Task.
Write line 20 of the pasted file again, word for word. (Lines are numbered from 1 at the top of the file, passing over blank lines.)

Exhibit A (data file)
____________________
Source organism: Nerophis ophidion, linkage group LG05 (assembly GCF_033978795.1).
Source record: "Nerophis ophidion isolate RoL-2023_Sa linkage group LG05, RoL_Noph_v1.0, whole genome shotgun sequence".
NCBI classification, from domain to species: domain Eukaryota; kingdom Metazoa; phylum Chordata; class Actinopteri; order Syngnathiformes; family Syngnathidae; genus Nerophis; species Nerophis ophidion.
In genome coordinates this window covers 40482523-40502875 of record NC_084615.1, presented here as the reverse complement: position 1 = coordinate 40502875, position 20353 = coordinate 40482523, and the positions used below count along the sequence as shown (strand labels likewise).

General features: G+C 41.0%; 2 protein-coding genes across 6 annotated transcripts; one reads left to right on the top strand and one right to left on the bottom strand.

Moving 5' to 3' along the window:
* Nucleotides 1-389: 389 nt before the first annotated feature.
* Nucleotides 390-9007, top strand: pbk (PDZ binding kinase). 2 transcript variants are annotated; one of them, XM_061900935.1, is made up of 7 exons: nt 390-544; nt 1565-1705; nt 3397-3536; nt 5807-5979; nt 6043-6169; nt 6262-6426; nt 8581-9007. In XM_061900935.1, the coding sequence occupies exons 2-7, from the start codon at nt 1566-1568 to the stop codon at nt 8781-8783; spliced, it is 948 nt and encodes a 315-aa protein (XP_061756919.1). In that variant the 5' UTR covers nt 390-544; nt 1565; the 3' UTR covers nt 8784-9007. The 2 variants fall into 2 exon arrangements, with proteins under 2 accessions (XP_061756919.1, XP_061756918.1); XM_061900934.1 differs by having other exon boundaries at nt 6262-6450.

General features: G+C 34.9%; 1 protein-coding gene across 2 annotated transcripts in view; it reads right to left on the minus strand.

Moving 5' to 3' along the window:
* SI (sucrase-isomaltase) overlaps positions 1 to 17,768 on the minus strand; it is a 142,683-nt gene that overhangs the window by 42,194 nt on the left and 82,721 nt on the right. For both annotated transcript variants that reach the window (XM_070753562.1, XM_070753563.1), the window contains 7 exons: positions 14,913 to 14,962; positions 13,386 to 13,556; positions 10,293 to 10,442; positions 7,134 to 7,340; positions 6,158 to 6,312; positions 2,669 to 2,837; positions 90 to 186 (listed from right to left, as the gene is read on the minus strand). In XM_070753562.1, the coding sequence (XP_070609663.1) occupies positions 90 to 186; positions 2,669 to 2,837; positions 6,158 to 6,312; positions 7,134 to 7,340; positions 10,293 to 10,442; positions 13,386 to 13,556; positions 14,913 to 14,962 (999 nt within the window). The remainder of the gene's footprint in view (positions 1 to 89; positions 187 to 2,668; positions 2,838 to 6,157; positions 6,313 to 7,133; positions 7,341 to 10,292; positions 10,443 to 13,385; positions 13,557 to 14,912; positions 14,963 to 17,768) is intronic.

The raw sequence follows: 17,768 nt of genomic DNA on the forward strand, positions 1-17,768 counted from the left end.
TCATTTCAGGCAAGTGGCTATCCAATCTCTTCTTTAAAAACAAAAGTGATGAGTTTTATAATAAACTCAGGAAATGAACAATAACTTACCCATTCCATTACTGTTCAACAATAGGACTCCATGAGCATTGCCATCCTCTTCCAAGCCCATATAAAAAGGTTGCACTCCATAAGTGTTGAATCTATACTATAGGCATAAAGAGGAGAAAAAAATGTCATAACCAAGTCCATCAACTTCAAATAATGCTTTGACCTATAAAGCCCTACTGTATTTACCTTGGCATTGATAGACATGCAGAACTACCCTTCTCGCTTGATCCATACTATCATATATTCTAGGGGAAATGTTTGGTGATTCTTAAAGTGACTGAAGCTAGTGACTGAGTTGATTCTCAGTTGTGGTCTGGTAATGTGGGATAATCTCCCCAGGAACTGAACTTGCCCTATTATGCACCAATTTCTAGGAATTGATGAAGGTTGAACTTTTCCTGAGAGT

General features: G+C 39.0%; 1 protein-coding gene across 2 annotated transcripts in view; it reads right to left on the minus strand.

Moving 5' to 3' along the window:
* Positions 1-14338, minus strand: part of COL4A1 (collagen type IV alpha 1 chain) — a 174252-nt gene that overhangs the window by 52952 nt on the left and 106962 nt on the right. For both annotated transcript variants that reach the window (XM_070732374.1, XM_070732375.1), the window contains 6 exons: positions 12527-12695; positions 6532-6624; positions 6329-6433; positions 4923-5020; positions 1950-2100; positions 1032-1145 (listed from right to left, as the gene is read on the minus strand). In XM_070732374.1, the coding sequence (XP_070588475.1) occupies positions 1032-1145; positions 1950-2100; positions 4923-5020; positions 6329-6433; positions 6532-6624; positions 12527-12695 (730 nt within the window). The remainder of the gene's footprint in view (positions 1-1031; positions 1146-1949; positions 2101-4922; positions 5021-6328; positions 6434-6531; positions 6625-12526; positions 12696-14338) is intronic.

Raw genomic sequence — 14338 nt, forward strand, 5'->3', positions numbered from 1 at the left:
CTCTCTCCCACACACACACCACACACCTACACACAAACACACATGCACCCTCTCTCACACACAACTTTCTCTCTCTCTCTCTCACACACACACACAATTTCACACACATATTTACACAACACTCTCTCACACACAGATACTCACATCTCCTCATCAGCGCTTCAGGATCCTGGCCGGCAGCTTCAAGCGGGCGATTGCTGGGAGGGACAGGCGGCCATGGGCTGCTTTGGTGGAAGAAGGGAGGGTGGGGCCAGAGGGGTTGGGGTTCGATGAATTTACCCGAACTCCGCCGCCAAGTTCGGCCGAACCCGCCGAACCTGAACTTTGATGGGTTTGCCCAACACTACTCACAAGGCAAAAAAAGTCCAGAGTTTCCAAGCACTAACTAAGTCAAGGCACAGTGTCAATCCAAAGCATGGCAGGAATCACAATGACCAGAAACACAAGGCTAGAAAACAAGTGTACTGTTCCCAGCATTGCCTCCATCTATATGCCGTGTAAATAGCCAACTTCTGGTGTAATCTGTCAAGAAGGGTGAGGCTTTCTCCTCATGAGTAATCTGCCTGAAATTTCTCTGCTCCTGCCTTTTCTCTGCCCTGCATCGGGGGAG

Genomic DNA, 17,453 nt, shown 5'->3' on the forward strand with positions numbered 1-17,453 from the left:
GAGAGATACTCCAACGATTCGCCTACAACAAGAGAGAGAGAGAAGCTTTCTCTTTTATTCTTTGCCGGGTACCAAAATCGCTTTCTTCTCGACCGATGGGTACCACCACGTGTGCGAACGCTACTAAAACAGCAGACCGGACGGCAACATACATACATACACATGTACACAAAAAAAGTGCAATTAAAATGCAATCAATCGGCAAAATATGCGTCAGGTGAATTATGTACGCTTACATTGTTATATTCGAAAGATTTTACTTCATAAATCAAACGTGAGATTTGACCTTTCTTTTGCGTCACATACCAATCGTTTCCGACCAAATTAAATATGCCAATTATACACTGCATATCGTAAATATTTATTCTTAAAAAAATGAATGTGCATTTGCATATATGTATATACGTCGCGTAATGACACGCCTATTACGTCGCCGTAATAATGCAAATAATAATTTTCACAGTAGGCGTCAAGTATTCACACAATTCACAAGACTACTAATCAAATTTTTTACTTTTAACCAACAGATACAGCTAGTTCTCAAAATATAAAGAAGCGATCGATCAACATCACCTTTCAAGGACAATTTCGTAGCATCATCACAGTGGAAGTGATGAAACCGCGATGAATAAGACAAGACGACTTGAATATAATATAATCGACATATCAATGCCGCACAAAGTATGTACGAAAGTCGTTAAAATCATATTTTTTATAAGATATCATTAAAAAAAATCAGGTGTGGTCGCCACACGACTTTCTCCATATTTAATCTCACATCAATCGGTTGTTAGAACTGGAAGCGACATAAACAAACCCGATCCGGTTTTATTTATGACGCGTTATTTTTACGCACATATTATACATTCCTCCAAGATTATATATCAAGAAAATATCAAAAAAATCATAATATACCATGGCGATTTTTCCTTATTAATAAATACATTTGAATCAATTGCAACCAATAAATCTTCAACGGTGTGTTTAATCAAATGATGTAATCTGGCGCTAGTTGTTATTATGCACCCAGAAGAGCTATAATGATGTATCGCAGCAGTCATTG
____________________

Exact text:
GAGAGATACTCCAACGATTCGCCTACAACAAGAGAGAGAGAGAAGCTTTCTCTTTTATTCTTTGCCGGGTACCAAAATCGCTTTCTTCTCGACCGATGGGTACCACCACGTGTGCGAACGCTACTAAAACAGCAGACCGGACGGCAACATACATACATACACATGTACACAAAAAAAGTGCAATTAAAATGCAATCAATCGGCAAAATATGCGTCAGGTGAATTATGTACGCTTACATTGTTATATTCGAAAGATTTTACTTCATAAATCAAACGTGAGATTTGACCTTTCTTTTGCGTCACATACCAATCGTTTCCGACCAAATTAAATATGCCAATTATACACTGCATATCGTAAATATTTATTCTTAAAAAAATGAATGTGCATTTGCATATATGTATATACGTCGCGTAATGACACGCCTATTACGTCGCCGTAATAATGCAAATAATAATTTTCACAGTAGGCGTCAAGTATTCACACAATTCACAAGACTACTAATCAAATTTTTTACTTTTAACCAACAGATACAGCTAGTTCTCAAAATATAAAGAAGCGATCGATCAACATCACCTTTCAAGGACAATTTCGTAGCATCATCACAGTGGAAGTGATGAAACCGCGATGAATAAGACAAGACGACTTGAATATAATATAATCGACATATCAATGCCGCACAAAGTATGTACGAAAGTCGTTAAAATCATATTTTTTATAAGATATCATTAAAAAAAATCAGGTGTGGTCGCCACACGACTTTCTCCATATTTAATCTCACATCAATCGGTTGTTAGAACTGGAAGCGACATAAACAAACCCGATCCGGTTTTATTTATGACGCGTTATTTTTACGCACATATTATACATTCCTCCAAGATTATATATCAAGAAAATATCAAAAAAATCATAATATACCATGGCGATTTTTCCTTATTAATAAATACATTTGAATCAATTGCAACCAATAAATCTTCAACGGTGTGTTTAATCAAATGATGTAATCTGGCGCTAGTTGTTATTATGCACCCAGAAGAGCTATAATGATGTATCGCAGCAGTCATTG